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Lake Lanier Fishing Report: Top-water lures working on almost every kind of fish
Eric Aldrich
Local bass angler Eric Aldrich poses with a fish he caught. - photo by For The Times

Lake Lanier remains over full pool. The lake is 1,071.55 feet, or 0.55 feet above the normal full pool of 1,071. Lake surface temperatures are rising into the mid- to upper-70s. 

Main-lake and lower-lake creeks mouths are clear to slightly stained. The upper-lake creeks and pockets are stained and the rivers are stained. The Chattahoochee River below Buford Dam is clear. Check generation schedules before heading out to the river by calling 770-945-1466.

Bass fishing remains very strong. 

You can catch fish this week using many different techniques and lures, but why would you want to when you can catch them on a top-water plug? The strikes from spotted and largemouth bass are ferocious, and the action is going on all day long.

Lake Lanier’s spotted bass are eating herring and shad as they feed and heal from the spawning process. The bass you catch may have bloody tails and scars, but don’t worry — this is normal after the spawn. 

Bass get beat up from the spawning process because the males rub and push against the females to help them release their eggs. The also get bloody tails from fanning silt off their nests.

The best top-water action has been occurring in the creek mouths and secondary points close to main lake. Cast Sammys, poppers, Zara Spooks or your own favorite top-water plugs. Work your lures from the shore out over the points and humps that top out in less than 20 feet deep. When you start shallow and cast out deeper, you increase your odds because you pull the fish in shallow instead of scattering the school out deeper.

Keep a Big Bites Suicide Shad rigged to cast to fish that strike and miss your top-water plugs. Have a secondary follow-up bait ready to catch more fish; other lures like a Fluke, Jerk Shad or SPRO McStick will also work well for missed strikes.

If you prefer a slower pace, you can catch fish on shaky heads, whacky rigs or other types of worms in the pockets, around docks and on secondary points and humps in the creeks and rivers.

Night-fishing has been good, and the bass continue to eat after the sun sets. My sponsor, SPRO, builds some of the best crank baits on the market. A SPRO Little John DD, RkCrawler or Fat Papa in darker colors have been great choices.

Target rocky areas in the creek mouths, then cast your lures shallow and work them slow and steady along the bottom. It’s amazing how well crank baits don’t snag when you learn to retrieve them correctly.

Striper fishing is also very good right now. The same top-water plugs as mentioned above will provoke vicious strikes from these hard-fighting fish. Cast your lures over points and humps around the creek mouths and main lake.

The top-water action is so good that you can almost ditch the live bait and cast top-water plugs all day long. The best action is early and later in the day, but stripers will often school on the surface during active feeding periods throughout the day.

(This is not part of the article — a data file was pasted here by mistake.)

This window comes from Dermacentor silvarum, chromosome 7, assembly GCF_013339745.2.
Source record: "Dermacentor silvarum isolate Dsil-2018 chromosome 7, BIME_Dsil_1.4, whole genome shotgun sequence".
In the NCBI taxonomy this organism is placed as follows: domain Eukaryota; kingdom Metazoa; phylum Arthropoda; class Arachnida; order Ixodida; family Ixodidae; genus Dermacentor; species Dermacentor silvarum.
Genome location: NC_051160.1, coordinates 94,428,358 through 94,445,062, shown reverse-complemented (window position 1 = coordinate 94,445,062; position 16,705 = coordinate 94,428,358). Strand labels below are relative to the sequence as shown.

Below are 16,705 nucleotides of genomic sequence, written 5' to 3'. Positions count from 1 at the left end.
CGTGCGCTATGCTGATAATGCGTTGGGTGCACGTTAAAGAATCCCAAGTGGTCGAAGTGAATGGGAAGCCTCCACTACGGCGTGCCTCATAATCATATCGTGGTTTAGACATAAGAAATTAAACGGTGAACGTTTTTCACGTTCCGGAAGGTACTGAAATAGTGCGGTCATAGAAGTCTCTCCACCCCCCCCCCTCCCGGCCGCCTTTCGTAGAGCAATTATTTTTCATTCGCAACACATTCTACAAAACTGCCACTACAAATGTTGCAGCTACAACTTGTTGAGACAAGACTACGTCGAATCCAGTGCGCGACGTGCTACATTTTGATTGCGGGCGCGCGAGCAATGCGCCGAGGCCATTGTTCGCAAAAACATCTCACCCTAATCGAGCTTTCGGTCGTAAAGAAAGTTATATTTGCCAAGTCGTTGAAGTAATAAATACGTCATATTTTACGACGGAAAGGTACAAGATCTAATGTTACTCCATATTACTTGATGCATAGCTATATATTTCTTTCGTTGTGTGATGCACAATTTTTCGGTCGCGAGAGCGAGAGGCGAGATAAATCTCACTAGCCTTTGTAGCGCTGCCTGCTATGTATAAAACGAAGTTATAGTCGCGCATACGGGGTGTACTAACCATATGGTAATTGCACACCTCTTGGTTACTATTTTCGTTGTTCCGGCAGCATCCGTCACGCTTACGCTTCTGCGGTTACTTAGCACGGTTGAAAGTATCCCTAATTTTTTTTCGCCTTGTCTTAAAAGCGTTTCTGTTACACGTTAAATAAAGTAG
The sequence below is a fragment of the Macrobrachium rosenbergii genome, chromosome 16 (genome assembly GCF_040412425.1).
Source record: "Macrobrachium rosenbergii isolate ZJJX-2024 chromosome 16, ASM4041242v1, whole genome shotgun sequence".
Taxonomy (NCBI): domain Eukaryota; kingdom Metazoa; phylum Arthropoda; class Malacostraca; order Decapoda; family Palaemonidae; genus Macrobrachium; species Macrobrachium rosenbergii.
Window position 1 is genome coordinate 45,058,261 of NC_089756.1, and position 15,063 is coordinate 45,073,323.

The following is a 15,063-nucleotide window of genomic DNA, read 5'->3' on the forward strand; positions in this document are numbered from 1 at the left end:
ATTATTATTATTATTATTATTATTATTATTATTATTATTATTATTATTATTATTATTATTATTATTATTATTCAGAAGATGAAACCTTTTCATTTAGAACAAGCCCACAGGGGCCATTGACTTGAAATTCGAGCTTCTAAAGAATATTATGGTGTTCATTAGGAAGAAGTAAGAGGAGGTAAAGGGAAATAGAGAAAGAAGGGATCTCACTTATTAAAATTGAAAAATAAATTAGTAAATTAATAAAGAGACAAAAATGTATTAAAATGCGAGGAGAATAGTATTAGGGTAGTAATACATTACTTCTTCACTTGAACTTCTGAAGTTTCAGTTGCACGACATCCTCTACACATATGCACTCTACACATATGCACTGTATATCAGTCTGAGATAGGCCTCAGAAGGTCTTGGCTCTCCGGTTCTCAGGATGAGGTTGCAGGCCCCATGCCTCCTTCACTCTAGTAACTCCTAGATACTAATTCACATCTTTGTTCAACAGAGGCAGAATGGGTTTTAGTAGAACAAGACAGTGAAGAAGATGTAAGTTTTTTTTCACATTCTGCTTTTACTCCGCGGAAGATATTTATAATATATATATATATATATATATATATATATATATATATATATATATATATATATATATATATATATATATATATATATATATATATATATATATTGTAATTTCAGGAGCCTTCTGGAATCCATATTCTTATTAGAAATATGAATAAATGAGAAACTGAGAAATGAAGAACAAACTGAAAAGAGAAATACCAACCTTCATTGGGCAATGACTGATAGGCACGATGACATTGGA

The most productive methods have been pulling herring on flat and down lines or planner boards while casting top-water plugs or bucktails from the bow of your boat.

A Captain Mack’s umbrella rig trolled around these same areas has been producing fish. You will often hook more than one fish while trolling your rigs, so keep an eye out for any surface activity and keep a lure rigged and ready because stripers may appear and sound quickly almost anywhere on the lake.

Crappie fishing has improved and two methods are working best: casting jigs and down lining live crappie minnows to brush piles located in 15 to 25 feet of water. 

Use your Side Imaging to locate brush piles, then mark their location with a waypoint on your electronics.

If you’re fishing jigs, then stay about half a cast away from the brush. Cast you jigs and allow them to sink to the other side of the brush, working them through and over the limbs. You’ll need a quality rod so you can detect the light “ticks” when a crappie strikes your lure. You will get hung up, but this is just part of the process, so make sure you have plenty of jigs.

If you prefer to fish with live bait, position your boat over the brush and attach a light weight with a small Aberdeen hook and a crappie minnow hooked through the back dorsal fin. Allow your minnows to sink slightly above the brush.

Trout fishing is good, and the best action is occurring early in the morning and later in the day toward dusk.

You can pick your favorite methods and catch trout this week. A lot of the fish are newly stocked trout that have never seen a lure. Dry flies, inline spinners, Rapala Count Down Minnows, YoZuri Pinns Minnows and live bait are all producing trout this week.

Bank fishing: As mentioned above, the top-water action is on. 

Fishing from the bank with top-water plugs will produce a mixed bag of stripers and bass. Top-water lures are also an excellent choice for bank anglers because they rarely get snagged.  

Bank anglers have an advantage over boaters — when a school of fish follows your lures, it will often remain shallow so you can catch multiple fish from the same location. Make a few casts then move down the bank until you get a bite.

Eric Aldrich is an outdoor writer, marketing specialist and bass angler. Reports are based on personal experience and permission from a close network of friends. He would love to hear from his readers, so please email him at esaldrich@yahoo.com. Remember to take a kid fishing.

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